A Christmas carol for a divided world

    • Gillian Bouras
    • 21 December 2018
    2 Comments

    In this season, I usually re-read A Christmas Carol, that timeless tour de force of the Dickensian imagination. The second spirit, the Ghost of Christmas Present, takes Scrooge to the shops, where the former restores good humour to squabbling delivery boys. For, they said, it was a shame to quarrel on Christmas Day.

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  • AUSTRALIA

    Still a long way to go, period

    • Yen-Rong Wong
    • 16 November 2018
    2 Comments

    Uteruses, and in particular, periods, have long been used against menstruators — to malign, to marginalise, to make us feel lesser than. In ancient Greece, it was thought that the uterus (hysterika) was able to travel throughout the body, and that a wandering uterus was a sign of mental illness. The word hysteria has been used since then to minimise the severity of women’s mental health issues.

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  • INTERNATIONAL

    America's new hope found in diversity

    • Jim McDermott
    • 09 November 2018
    3 Comments

    The chaos of the last two years will almost certainly continue in the next two (see: current occupant, White House). So will the deep divides between parties and between regional and urban America. But this week Americans seemed to remind themselves that even when the light grows dim, the possibility of a better day never fully disappears.

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  • INTERNATIONAL

    The frontlines of voter suppression in the US

    • Erin Riley
    • 02 November 2018
    3 Comments

    In a year when voter suppression has become a key tactic for Republicans' defense of their majorities in the house and senate, Prairie View is once again a perfect microcosm for voter suppression in the United States. Local officials have made it difficult for students to register, and restricted their opportunities to vote.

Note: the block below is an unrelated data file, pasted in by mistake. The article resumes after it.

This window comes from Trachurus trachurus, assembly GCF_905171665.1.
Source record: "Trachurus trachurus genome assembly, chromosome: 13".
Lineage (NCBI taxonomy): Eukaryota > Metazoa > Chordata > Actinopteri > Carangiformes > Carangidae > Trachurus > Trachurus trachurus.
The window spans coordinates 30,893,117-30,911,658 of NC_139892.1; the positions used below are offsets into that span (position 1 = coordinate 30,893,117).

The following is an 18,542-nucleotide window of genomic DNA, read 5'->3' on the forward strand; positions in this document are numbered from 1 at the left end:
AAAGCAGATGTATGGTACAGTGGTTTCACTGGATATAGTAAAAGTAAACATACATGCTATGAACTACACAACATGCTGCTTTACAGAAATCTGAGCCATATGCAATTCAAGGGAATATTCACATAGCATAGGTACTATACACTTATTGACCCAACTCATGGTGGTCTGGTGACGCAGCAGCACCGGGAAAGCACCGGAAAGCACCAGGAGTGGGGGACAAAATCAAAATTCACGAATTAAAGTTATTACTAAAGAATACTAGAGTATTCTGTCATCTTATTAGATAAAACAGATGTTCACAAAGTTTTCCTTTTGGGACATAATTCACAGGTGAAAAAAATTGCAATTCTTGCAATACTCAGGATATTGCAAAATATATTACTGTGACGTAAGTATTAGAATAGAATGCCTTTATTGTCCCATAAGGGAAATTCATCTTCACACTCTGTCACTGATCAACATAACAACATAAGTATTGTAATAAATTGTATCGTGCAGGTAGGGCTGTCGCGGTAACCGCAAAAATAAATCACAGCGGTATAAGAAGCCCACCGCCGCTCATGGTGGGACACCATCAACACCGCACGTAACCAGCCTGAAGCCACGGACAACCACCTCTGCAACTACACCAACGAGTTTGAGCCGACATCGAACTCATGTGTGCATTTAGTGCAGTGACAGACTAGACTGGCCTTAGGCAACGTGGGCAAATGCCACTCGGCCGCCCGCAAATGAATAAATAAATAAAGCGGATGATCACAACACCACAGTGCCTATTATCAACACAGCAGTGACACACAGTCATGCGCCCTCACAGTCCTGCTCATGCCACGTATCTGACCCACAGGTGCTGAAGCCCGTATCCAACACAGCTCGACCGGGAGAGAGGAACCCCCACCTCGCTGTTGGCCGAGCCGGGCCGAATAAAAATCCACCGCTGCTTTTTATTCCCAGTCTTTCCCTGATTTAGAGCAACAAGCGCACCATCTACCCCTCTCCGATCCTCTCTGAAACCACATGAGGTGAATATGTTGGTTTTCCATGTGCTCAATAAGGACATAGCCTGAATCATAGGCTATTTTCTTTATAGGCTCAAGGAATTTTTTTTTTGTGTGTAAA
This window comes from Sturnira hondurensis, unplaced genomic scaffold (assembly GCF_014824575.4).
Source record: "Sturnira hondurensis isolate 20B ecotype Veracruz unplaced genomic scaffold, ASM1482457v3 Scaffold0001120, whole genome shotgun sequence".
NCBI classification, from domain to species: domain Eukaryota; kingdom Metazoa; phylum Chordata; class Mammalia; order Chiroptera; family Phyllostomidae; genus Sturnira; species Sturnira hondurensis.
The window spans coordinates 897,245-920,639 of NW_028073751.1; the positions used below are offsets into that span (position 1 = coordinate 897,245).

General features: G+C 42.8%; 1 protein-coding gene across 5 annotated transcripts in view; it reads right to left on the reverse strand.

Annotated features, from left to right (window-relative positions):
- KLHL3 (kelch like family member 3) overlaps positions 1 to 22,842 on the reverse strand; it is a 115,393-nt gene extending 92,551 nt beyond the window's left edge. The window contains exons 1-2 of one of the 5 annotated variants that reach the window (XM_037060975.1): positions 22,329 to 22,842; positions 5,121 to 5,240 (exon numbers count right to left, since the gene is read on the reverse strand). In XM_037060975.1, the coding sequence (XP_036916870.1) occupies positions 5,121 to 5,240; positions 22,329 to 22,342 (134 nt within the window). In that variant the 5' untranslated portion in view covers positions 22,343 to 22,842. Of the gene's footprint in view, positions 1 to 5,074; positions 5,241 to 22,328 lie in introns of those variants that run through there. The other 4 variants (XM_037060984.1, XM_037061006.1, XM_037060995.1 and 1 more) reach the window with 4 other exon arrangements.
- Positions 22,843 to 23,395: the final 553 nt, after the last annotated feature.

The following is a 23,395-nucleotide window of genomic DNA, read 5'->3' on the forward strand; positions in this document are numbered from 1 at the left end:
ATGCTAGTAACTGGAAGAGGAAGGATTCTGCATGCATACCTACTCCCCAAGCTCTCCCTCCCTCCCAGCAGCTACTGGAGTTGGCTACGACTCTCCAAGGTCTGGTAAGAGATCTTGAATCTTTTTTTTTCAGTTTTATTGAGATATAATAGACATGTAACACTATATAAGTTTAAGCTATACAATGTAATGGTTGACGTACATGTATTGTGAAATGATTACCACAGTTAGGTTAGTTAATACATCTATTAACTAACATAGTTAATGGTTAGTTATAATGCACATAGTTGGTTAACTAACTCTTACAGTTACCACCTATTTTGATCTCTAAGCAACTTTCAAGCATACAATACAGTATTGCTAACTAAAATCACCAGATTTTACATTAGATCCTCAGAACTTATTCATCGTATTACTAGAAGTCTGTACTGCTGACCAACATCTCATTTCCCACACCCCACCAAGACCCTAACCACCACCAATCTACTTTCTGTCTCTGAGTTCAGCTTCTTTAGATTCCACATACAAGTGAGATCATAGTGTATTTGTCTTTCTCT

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  • INTERNATIONAL

    Ireland's Brexit troubles

    • Rachel Woodlock
    • 02 November 2018
    4 Comments

    It is the ordinary people — the pensioners on trollies, the sick interminably waiting on ever-increasing lists, the patients being treated in understaffed hospitals — who will truly suffer from Brexit's immediate body shocks to an already frail healthcare system decimated by years of austerity funding cuts.

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  • AUSTRALIA

    Harry and Meghan's Circus Oz

    • Megan Graham
    • 22 October 2018
    28 Comments

    I must admit, the royal family and all news related to them goes straight to the 'irrelevant' folder in my brain. A friend's Facebook post last week sums up my feelings about it. It was about people saying to her 'The royals are doing a wonderful job' and her rather perfect response: 'At what?!'